DRUG THERAPY. Clients and designated caregivers must have a thorough understanding of the prescribed med­ications, including antidysrhythmic agents. Pharmacies pro­vide written instructions with filled prescriptions. The nurse teaches clients and families the generic and trade names of their drugs, as well as the drugs' purposes, using basic terms that are easily understood. Clear instructions regarding dosage schedules and common side effects are important. The nurse emphasizes the importance of report­ing these side effects and any dizziness, nausea, vomiting, chest discomfort, or shortness of breath to the health care provider. Chart 34-8 highlights special considerations for older adults receiving antidysrhythmic therapy.

PULSE CHECK. The nurse teaches all clients and their significant others or family members how to take a pulse. The nurse instructs them to report any signs of a change in heart rhythm, such as a significant decrease in pulse rate, a rate greater than 100 beats/min, or increased rhythm irregularity.


PACEMAKER. Clients who have a permanent pace­maker are given written and verbal information about the type and settings of their pacemaker. They are taught to report any pulse rate lower than that set on the pacemaker or lower than the hysteresis rate. The nurse also reviews the proper care of the pacemaker insertion site and the importance of reporting any fever or any redness, swelling, or drainage at the pace­maker insertion site. If the surgical incision is near either shoulder, the nurse teaches and demonstrates range-of-motion exercises to perform to prevent shoulder stiffness.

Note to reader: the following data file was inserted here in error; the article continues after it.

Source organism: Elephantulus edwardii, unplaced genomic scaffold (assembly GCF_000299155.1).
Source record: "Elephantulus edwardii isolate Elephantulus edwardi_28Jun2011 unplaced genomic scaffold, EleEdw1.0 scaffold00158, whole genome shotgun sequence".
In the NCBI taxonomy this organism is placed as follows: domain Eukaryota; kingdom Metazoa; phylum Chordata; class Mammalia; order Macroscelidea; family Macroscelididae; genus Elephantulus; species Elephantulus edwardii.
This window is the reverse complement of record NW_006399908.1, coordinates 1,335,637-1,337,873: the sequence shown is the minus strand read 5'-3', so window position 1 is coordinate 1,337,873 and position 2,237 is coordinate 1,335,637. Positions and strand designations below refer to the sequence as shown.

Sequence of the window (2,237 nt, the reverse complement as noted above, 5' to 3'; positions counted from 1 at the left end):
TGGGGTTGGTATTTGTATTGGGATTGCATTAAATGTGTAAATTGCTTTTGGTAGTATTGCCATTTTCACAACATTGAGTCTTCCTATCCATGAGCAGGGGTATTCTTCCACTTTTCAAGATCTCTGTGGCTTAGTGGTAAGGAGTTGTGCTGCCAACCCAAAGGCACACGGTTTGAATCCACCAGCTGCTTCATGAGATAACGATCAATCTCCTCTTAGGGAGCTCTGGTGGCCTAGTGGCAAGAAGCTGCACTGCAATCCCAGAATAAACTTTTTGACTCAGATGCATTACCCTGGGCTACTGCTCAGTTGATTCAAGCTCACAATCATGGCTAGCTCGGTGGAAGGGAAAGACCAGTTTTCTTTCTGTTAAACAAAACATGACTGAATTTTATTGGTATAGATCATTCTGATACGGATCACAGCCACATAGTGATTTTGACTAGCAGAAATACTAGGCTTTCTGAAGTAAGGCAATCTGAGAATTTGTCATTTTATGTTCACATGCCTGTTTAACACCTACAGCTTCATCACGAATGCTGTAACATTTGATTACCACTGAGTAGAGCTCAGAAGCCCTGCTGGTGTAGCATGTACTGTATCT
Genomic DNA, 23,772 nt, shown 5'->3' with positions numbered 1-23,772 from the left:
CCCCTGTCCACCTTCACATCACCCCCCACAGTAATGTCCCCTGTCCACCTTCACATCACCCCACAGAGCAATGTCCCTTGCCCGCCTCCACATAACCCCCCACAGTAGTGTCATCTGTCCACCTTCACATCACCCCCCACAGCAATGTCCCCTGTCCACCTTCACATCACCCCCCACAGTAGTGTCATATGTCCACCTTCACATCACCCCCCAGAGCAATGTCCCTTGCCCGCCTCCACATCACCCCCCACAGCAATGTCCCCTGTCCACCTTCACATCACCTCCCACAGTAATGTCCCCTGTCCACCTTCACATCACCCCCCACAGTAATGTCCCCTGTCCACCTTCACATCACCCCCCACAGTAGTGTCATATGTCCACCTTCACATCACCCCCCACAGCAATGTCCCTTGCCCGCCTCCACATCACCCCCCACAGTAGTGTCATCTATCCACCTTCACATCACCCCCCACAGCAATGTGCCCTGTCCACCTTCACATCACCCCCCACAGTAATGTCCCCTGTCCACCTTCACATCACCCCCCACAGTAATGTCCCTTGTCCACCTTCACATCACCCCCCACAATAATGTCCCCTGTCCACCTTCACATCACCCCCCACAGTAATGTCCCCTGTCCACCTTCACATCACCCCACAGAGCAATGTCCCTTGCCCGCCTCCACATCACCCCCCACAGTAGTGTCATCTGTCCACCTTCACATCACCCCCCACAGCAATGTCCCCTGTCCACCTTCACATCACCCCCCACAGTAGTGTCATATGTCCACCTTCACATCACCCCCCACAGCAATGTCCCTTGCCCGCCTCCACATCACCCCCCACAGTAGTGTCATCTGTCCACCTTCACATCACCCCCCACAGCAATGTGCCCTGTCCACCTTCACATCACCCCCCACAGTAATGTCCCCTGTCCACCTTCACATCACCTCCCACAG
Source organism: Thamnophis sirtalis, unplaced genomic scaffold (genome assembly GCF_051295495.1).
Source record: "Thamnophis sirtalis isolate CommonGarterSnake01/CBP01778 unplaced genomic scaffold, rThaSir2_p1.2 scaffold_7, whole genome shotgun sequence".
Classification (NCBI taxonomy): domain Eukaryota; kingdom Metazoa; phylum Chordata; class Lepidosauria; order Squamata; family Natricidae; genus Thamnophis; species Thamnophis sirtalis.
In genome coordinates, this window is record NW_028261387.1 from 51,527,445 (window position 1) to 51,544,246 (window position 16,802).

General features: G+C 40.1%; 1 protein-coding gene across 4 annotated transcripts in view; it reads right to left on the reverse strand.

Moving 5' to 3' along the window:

Clients with pacemakers are also instructed to keep hand­held cellular phones at least 6 inches away from the genera­tor, with the handset on the ear opposite the side of the generator. The nurse also teaches them to avoid sources of strong electromagnetic fields, such as magnets and telecommunica­tions transmitters. These may cause interference and could change the pacemaker settings, causing a malfunction. Mag­netic resonance imaging is contraindicated. The nurse in­structs clients to carry a pacemaker identification card and to wear a medical alert bracelet. Chart 34-9 outlines the major points for client and family teaching after the insertion of a permanent pacemaker.